The life cycle assessment is based on studies conducted at the University of Nebraska and Kansas State University, which identified feed efficiency gains of around 5%, which can lead to reduced emissions and less consumption of natural resources – while still helping farmers maximise their operations.
Agriculture alone is responsible for 12% of global greenhouse gas emissions, and the whole food value chain accounts for 25% of emissions. Syngenta Seeds, as part of the Syngenta Group, is committed to helping the agriculture industry reduce its carbon footprint and play a role in meeting the world’s net-zero target.
Syngenta Group launched its new Good Growth Plan in June 2020, announcing new targets and investment objectives as part of a US$2bn commitment to help farmers address the effects of climate change and improve long-term agricultural sustainability.
Enogen corn for feed, fed to cattle as grain or silage, helps convert starch to sugar more efficiently, resulting in more readily available energy for livestock. The purpose of the UARC study was to evaluate the performance of Enogen corn for feed – compared to conventional feed corn – when used as an ingredient in their operations. The life cycle assessment was conducted by Drs Greg Thoma, Marty Matlock and Martin Christy at the University of Arkansas Resiliency Centre.
“To your average person, small percentages like 5% might not seem significant when feeding cattle,” said Marty Matlock, PhD, executive director of UARC. “But improving sustainability indicators across a complex system like beef production with tens of millions of cattle starts with understanding where the impacts occur in the life cycle of the product. Technological innovations like Enogen corn from Syngenta Seeds have the potential to enhance the sustainability of agricultural production, especially reducing greenhouse gas emissions.”
The UARC findings indicate that an improvement in feed efficiency – as demonstrated in University of Nebraska-Lincoln (UNL) feeding trials – results in approximately 6% improvement in the four key environmental performance metrics of beef production. The observed environmental performance improvement during the backgrounding phase – as seen in Kansas State University (KSU) trials – was in the 3.5-5% range, which suggests Enogen corn for feed is an important potential technology for mitigation of environmental impact in this phase of beef production, as well.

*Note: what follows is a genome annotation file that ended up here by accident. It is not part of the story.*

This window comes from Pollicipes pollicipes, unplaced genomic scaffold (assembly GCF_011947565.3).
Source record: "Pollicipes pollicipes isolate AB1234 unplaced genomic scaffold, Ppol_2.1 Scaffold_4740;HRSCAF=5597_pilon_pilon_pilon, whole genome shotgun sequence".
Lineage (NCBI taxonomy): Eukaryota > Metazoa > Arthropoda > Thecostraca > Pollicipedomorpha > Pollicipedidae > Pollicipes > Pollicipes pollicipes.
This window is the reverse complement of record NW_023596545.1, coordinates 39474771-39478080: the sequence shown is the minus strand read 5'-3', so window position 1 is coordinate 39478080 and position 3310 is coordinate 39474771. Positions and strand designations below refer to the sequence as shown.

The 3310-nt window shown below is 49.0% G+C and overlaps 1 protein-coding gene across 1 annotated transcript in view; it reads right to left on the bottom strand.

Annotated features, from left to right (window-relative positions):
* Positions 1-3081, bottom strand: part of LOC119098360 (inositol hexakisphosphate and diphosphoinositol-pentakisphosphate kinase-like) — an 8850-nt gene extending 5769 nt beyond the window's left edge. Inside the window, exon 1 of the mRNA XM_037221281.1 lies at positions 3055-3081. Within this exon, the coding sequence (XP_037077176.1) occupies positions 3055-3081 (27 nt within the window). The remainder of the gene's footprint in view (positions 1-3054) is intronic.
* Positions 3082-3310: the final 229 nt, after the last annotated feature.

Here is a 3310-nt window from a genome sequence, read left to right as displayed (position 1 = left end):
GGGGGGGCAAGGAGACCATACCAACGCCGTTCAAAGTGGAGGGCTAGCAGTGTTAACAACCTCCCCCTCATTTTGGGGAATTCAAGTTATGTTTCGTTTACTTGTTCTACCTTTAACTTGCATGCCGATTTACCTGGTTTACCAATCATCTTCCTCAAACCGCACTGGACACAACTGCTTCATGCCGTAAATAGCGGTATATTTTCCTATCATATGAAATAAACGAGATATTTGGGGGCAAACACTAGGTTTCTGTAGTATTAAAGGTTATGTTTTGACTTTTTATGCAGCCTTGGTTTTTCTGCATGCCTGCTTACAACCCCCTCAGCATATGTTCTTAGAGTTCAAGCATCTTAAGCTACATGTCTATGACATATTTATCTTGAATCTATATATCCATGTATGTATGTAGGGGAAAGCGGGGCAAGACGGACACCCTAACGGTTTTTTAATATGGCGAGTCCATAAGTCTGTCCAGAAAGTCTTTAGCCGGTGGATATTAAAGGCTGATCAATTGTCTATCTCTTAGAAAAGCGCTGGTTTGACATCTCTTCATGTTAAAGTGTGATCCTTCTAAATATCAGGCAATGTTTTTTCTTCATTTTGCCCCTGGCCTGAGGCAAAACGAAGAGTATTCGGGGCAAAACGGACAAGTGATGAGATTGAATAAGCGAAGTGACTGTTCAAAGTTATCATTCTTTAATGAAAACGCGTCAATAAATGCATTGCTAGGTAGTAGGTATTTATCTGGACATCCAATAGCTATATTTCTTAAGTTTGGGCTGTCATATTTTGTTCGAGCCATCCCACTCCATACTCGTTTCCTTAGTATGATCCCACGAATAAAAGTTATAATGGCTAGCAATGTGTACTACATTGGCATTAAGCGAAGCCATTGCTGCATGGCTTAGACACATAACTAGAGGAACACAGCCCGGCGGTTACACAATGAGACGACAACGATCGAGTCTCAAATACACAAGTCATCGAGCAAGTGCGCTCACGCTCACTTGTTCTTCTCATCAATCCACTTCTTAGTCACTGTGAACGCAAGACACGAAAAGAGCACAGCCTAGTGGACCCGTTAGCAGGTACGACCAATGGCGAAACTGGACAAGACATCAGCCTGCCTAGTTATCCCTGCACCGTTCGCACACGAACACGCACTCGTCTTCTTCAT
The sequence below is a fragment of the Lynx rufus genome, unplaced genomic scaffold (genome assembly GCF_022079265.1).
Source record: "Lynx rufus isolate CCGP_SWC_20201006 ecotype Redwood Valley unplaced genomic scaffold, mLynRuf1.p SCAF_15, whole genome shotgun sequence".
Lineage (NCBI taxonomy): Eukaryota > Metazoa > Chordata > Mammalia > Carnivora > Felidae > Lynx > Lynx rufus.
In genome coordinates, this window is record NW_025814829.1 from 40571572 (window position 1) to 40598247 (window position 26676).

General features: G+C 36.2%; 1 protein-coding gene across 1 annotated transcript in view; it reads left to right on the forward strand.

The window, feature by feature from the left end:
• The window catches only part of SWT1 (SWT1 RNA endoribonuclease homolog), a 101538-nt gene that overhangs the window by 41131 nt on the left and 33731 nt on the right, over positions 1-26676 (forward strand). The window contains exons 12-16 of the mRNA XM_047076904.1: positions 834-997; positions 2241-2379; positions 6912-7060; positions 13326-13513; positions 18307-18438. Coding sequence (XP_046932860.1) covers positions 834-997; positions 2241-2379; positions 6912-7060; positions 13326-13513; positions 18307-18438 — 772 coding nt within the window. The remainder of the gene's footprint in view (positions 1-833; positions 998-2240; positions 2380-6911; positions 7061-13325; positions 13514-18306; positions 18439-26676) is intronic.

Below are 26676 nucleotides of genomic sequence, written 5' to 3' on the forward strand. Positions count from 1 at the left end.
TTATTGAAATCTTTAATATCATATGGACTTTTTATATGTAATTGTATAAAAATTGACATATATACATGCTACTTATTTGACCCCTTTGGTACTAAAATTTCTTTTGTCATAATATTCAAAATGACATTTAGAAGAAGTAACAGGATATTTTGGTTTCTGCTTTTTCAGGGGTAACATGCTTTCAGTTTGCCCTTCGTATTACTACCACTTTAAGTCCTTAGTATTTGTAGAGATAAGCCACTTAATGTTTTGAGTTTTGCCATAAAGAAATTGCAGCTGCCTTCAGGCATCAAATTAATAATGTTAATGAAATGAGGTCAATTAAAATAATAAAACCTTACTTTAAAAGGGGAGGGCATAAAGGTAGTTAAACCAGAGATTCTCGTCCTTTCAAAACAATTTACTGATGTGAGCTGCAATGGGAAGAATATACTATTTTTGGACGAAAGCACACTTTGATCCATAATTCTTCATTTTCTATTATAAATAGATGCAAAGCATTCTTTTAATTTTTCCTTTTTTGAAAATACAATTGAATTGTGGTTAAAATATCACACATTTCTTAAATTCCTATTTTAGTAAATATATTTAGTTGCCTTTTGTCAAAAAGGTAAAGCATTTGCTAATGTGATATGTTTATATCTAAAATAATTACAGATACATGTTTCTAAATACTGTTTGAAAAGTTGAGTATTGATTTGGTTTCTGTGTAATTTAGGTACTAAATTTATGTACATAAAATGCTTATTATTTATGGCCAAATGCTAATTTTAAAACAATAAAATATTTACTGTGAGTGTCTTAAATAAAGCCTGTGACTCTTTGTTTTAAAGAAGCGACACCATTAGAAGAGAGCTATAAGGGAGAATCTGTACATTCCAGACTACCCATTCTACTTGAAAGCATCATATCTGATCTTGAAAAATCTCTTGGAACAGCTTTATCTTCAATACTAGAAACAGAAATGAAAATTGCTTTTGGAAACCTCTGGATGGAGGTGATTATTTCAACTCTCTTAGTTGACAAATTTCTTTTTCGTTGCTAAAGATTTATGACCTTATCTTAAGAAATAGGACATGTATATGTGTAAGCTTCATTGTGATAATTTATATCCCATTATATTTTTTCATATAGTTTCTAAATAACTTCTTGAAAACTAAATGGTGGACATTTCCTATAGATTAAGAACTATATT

“We’re thrilled with this new data from the UARC study that supports earlier research showing clear environmental benefits when using Enogen corn for feed,” said Chris Cook, head, Enogen at Syngenta Seeds. “Potential feed efficiency gains of around 5% are highly significant for beef and dairy producers when you consider there are nearly 100 million cattle in the US alone. It helps maximise potential in their farm operations while also helping to deliver environmental benefits through the reduction of greenhouse gas emissions and improvements in land, energy and water use efficiency.”
Potential environmental benefits
The UARC analysis showed that a 5% increase in feed efficiency in a beef backgrounding and feed yard operation could potentially yield the following savings per 1,000 head:
Climate change: >162 k kg CO2e – Greenhouse gas emissions equivalent to removing 35 passenger cars from the road for one year
Land use: 66 acres – The land use equivalent of 50 football fields for one year
Water use: >6m gallons – Enough water to fill nine Olympic-size swimming pools
Energy use: >269k kWh – The energy to power 22 average homes for one year
Enogen corn for feed technology represents a significant opportunity for the agricultural industry to take meaningful steps to reduce its overall impact on the environment. Syngenta Seeds is continuing to explore possibilities to bring Enogen technology to other countries around the world while continuously investing to accelerate innovation to support farmers with more sustainable agriculture.
Enogen corn hybrids for feed offer proven genetics and strong agronomic characteristics in the field and may also improve the digestibility of starch in cattle feed. The potential for feed efficiency gains in beef cattle has been seen across feedstuff types, including dry-rolled corn in the UNL trials – and whole and flaked corn, as well as corn silage, at KSU.